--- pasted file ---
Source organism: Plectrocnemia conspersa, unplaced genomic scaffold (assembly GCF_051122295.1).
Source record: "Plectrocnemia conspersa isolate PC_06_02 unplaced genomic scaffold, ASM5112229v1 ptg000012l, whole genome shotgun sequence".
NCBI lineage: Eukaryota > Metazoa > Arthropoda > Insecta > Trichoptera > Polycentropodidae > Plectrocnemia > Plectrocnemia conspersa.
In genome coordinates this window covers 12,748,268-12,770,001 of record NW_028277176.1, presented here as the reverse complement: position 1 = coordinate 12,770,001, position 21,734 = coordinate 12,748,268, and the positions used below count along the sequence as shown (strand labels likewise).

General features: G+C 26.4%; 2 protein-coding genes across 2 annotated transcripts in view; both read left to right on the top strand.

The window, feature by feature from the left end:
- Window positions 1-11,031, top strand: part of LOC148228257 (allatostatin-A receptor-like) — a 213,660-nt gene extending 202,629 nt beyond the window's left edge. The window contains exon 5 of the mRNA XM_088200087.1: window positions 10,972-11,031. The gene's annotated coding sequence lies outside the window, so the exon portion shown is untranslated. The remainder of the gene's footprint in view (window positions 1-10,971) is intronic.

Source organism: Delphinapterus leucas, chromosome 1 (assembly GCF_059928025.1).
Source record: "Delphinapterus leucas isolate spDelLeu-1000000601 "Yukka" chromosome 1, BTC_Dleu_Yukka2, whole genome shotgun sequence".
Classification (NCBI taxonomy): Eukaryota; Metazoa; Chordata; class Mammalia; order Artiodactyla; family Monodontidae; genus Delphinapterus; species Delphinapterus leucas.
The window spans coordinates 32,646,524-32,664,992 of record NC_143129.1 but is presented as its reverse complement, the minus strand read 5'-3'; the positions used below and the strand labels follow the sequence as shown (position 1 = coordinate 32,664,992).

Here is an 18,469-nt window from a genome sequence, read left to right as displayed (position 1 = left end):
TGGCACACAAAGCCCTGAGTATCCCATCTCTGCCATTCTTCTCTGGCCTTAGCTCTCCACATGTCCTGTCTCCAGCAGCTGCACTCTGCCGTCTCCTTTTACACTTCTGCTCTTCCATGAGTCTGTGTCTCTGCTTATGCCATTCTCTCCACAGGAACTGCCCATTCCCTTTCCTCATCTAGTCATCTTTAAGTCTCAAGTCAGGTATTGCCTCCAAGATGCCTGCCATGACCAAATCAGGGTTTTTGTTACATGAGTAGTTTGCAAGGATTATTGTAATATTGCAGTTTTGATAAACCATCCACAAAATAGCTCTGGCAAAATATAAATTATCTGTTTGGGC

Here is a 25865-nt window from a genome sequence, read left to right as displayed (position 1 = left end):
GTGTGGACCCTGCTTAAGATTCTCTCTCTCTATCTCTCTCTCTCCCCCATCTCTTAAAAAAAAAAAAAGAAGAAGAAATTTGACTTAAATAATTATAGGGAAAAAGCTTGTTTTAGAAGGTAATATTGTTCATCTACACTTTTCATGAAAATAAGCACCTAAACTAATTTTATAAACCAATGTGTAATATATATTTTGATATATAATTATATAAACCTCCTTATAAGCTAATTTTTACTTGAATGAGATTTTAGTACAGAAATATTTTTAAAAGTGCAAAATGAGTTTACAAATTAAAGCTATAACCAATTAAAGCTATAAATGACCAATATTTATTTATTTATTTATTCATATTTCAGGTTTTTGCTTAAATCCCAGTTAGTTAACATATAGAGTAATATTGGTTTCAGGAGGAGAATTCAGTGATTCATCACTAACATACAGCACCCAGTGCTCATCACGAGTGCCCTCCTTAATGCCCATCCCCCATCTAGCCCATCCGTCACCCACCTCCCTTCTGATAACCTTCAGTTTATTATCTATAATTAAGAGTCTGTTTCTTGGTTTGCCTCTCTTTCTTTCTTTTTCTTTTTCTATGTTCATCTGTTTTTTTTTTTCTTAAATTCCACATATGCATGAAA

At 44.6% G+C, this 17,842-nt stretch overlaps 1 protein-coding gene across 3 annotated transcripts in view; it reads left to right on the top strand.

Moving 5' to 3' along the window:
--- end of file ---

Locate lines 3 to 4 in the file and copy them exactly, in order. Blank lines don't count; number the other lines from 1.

NCBI lineage: Eukaryota > Metazoa > Arthropoda > Insecta > Trichoptera > Polycentropodidae > Plectrocnemia > Plectrocnemia conspersa.
In genome coordinates this window covers 12,748,268-12,770,001 of record NW_028277176.1, presented here as the reverse complement: position 1 = coordinate 12,770,001, position 21,734 = coordinate 12,748,268, and the positions used below count along the sequence as shown (strand labels likewise).